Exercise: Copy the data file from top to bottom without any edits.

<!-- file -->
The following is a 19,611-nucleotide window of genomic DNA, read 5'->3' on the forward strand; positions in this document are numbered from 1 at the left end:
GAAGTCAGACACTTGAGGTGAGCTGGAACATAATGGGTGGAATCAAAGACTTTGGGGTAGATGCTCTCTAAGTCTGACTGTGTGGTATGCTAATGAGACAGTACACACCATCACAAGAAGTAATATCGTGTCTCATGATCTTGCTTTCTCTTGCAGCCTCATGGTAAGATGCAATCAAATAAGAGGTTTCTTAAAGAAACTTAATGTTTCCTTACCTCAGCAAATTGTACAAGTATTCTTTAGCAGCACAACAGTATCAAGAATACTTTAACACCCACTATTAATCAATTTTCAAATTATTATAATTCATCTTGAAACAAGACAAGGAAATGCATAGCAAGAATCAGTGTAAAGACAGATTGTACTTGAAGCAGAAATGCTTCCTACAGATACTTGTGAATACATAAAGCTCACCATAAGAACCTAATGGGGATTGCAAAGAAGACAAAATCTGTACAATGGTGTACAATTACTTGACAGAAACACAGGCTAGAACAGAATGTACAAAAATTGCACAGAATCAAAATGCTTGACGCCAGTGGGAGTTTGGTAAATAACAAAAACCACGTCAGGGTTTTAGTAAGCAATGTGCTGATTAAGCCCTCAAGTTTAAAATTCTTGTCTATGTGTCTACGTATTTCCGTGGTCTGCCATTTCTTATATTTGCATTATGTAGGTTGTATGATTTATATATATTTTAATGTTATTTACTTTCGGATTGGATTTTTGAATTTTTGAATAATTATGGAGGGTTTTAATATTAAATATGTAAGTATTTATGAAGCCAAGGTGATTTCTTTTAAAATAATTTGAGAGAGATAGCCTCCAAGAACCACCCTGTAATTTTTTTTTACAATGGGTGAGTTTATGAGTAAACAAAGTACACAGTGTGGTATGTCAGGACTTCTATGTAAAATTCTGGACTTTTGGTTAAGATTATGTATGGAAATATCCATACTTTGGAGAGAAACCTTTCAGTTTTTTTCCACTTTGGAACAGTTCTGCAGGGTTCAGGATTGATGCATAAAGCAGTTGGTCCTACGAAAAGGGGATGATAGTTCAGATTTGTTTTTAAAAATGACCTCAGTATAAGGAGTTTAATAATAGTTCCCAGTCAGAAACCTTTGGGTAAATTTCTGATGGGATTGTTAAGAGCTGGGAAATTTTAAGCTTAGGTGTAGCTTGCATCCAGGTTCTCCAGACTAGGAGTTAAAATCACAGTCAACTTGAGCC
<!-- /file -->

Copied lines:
The following is a 19,611-nucleotide window of genomic DNA, read 5'->3' on the forward strand; positions in this document are numbered from 1 at the left end:
GAAGTCAGACACTTGAGGTGAGCTGGAACATAATGGGTGGAATCAAAGACTTTGGGGTAGATGCTCTCTAAGTCTGACTGTGTGGTATGCTAATGAGACAGTACACACCATCACAAGAAGTAATATCGTGTCTCATGATCTTGCTTTCTCTTGCAGCCTCATGGTAAGATGCAATCAAATAAGAGGTTTCTTAAAGAAACTTAATGTTTCCTTACCTCAGCAAATTGTACAAGTATTCTTTAGCAGCACAACAGTATCAAGAATACTTTAACACCCACTATTAATCAATTTTCAAATTATTATAATTCATCTTGAAACAAGACAAGGAAATGCATAGCAAGAATCAGTGTAAAGACAGATTGTACTTGAAGCAGAAATGCTTCCTACAGATACTTGTGAATACATAAAGCTCACCATAAGAACCTAATGGGGATTGCAAAGAAGACAAAATCTGTACAATGGTGTACAATTACTTGACAGAAACACAGGCTAGAACAGAATGTACAAAAATTGCACAGAATCAAAATGCTTGACGCCAGTGGGAGTTTGGTAAATAACAAAAACCACGTCAGGGTTTTAGTAAGCAATGTGCTGATTAAGCCCTCAAGTTTAAAATTCTTGTCTATGTGTCTACGTATTTCCGTGGTCTGCCATTTCTTATATTTGCATTATGTAGGTTGTATGATTTATATATATTTTAATGTTATTTACTTTCGGATTGGATTTTTGAATTTTTGAATAATTATGGAGGGTTTTAATATTAAATATGTAAGTATTTATGAAGCCAAGGTGATTTCTTTTAAAATAATTTGAGAGAGATAGCCTCCAAGAACCACCCTGTAATTTTTTTTTACAATGGGTGAGTTTATGAGTAAACAAAGTACACAGTGTGGTATGTCAGGACTTCTATGTAAAATTCTGGACTTTTGGTTAAGATTATGTATGGAAATATCCATACTTTGGAGAGAAACCTTTCAGTTTTTTTCCACTTTGGAACAGTTCTGCAGGGTTCAGGATTGATGCATAAAGCAGTTGGTCCTACGAAAAGGGGATGATAGTTCAGATTTGTTTTTAAAAATGACCTCAGTATAAGGAGTTTAATAATAGTTCCCAGTCAGAAACCTTTGGGTAAATTTCTGATGGGATTGTTAAGAGCTGGGAAATTTTAAGCTTAGGTGTAGCTTGCATCCAGGTTCTCCAGACTAGGAGTTAAAATCACAGTCAACTTGAGCC